– Katie Lake
The ‘three day rule’ she’s given me doesn’t even include correspondence and meetings with clients, cake sketching and planning (Katie provides all her clients with a digital mock-up to make sure they love the design), equipment prep, and 1-hr tasting sessions that she runs for her couples during evenings and weekends.
Gemma Hales, from Iris & Co Floral Design, is a creative florist based on London offering bespoke floral design for weddings, events, and photoshoots – and someone I’m very excited to be working with later this month.
“Many people think that because the flowers you can buy in the supermarket are so cheap, that wedding flowers are often overpriced for what they are – however, the two products are almost incomparable. Your wedding flowers are a bespoke, specialist, luxury product as a result from our consultations with you with little touches of our creativity from years of experience. We work with you to understand exactly what your dream is for your wedding and help bring it to life. We create mood boards, Pinterest pages and sketches and have several consultations with you before your big day which involve a lot of research on our part. Even before we start formally working with you, our proposal will have taken several hours to complete as each one is unique to each couple.”
Florists creating installations and arrangements for weddings work very long hours, often with extremely unsociable starts (at dawn at the flower market) and finishes (at midnight or 1am for clear up).
“The flowers must be sourced a few days before your wedding to give them time to open and have a big drink. This means a trip to the market, usually around 5am to pick up your blooms and prepare them for the big day. This is a surprisingly time-consuming part of the wedding preparation, especially with a big installation! The flowers themselves have also travelled a long way, in temperature controlled conditions from the Netherlands or elsewhere in Europe which is driving up their costs at a wholesale level. Then most of your wedding flowers need to be made up on the day (bouquets, buttonholes, arches etc) so it’s another early morning for your florist! If we’re doing a big installation with only a few hours to set up, we also have to bring in additional florists to make sure it’s completed on time which really increases the cost for us. I will personally deliver your flowers as you’re getting ready, and will often stay at the venue to bring the flowers from the ceremony to the reception or for room changerounds.”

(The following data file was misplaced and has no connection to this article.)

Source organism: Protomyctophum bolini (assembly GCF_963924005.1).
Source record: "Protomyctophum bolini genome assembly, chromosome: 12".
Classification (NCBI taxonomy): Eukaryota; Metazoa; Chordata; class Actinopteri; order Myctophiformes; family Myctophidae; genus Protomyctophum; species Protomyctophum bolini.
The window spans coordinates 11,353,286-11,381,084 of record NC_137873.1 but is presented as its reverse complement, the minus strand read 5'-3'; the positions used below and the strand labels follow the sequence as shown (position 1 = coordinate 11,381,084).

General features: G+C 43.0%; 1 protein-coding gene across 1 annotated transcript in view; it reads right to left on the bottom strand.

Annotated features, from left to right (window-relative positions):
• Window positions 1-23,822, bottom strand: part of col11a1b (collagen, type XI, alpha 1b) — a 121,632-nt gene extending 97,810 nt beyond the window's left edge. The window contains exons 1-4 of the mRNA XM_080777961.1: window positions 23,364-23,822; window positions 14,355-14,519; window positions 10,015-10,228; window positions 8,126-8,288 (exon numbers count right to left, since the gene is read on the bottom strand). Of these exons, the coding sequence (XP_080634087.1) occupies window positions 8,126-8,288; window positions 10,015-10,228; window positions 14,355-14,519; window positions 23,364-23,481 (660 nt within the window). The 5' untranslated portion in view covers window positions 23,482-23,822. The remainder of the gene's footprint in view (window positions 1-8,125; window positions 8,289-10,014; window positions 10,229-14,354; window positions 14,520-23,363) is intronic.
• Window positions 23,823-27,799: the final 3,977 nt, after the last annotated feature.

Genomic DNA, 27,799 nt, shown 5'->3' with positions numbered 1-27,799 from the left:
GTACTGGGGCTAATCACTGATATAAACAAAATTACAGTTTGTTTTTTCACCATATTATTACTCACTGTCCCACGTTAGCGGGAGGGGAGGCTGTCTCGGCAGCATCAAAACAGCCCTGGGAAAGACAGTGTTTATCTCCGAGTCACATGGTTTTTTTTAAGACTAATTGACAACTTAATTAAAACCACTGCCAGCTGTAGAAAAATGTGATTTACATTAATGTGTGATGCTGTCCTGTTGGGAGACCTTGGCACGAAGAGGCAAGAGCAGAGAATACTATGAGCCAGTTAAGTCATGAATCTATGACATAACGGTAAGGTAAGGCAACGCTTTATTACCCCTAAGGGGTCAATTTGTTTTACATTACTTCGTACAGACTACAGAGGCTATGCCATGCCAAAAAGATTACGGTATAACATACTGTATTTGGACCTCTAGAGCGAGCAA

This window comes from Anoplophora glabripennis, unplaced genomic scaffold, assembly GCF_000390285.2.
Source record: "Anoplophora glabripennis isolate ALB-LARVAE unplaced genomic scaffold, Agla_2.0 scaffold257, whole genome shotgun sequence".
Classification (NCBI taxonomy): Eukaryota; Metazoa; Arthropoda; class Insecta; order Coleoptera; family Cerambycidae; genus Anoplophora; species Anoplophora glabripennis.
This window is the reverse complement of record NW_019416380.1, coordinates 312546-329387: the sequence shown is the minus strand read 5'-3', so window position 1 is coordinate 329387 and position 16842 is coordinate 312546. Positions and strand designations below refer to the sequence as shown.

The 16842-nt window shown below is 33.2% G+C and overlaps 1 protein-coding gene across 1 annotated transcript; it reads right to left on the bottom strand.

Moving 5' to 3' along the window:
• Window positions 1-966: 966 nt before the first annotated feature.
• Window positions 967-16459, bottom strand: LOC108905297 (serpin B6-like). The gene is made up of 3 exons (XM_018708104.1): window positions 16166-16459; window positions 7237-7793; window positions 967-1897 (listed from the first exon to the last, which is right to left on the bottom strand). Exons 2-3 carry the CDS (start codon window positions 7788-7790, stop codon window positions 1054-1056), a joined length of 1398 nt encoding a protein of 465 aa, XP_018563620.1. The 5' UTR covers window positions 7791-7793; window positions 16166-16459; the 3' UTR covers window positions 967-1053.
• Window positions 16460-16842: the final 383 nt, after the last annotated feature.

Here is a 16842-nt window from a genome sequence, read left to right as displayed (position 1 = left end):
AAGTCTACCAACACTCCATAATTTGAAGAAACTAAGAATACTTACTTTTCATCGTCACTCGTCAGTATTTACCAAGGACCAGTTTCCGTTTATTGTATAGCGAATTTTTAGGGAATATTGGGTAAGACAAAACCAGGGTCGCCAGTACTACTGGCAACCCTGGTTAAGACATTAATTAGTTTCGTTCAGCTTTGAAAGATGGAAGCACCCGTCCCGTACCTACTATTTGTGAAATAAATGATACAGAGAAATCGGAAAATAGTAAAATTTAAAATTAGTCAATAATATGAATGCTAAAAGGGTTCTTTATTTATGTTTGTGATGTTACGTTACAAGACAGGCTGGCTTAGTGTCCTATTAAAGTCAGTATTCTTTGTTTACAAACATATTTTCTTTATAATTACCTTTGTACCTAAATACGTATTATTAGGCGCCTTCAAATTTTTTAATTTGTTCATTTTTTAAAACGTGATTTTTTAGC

– Gemma Hales
For wedding flower design, logistics can actually take up as much as half of the total time, and is much more manual labor than most people realise – mostly because the end result looks so graceful and effortless, and all the hard work happens behind the scenes before or after the wedding.
There is also of course the work that goes into each booking before the wedding day itself even comes along – Amanda Rousell, who makes gorgeous seasonal and ethical floral creations from her London studio at Amanda Jane Flowers, kindly sheds a bit more light on this for us.
“My average bespoke designed wedding can take 35+ hours of preparation work: coordinating with the venue, site visits and co-ordinating with other vendors (cake makers, stylists, planners), planning moodboards, sketches, creating design recipes, sourcing and ordering flowers/sundries, sourcing vessels, source and hire of larger insallation items, organising freelance staff including creating jobsheets and workflows, communication and admin with the couple including consultations and invoicing, and then conditioning the flowers – before the actual design work can start.”
– Amanda Rousell
Flowers themselves have varying costs, and an experienced florist will be able to give you guidance on which flowers are available, seasonal, and cost effective, while still remaining true to your vision and style. The blooms that make the rounds on Instagram, Pinterest, and wedding magazines tend to be rarer and more expensive flowers, as they will often not be the “standard” variety and rather be imported from Italy or Japan, or grown in small numbers at a farm. If you ask your florist for a flower wall, floral arch, extra-large flower urns, or hanging flower installations, be prepared for this to require a much larger budget. For fine-art inspired, lush, varied, high-end flowers carefully arranged into striking arrangements, a realistic budget allocation is 10 – 25% of the overall budget. Worth noting also that certain fresh flowers are sold to florists in certain set quantities, so if your brief includes just a few of a certain bloom, it may be that your florist will need to invest in the “minimum” size bunch. More delicate or fragile flowers may also greatly increase the overall cost and labour needed.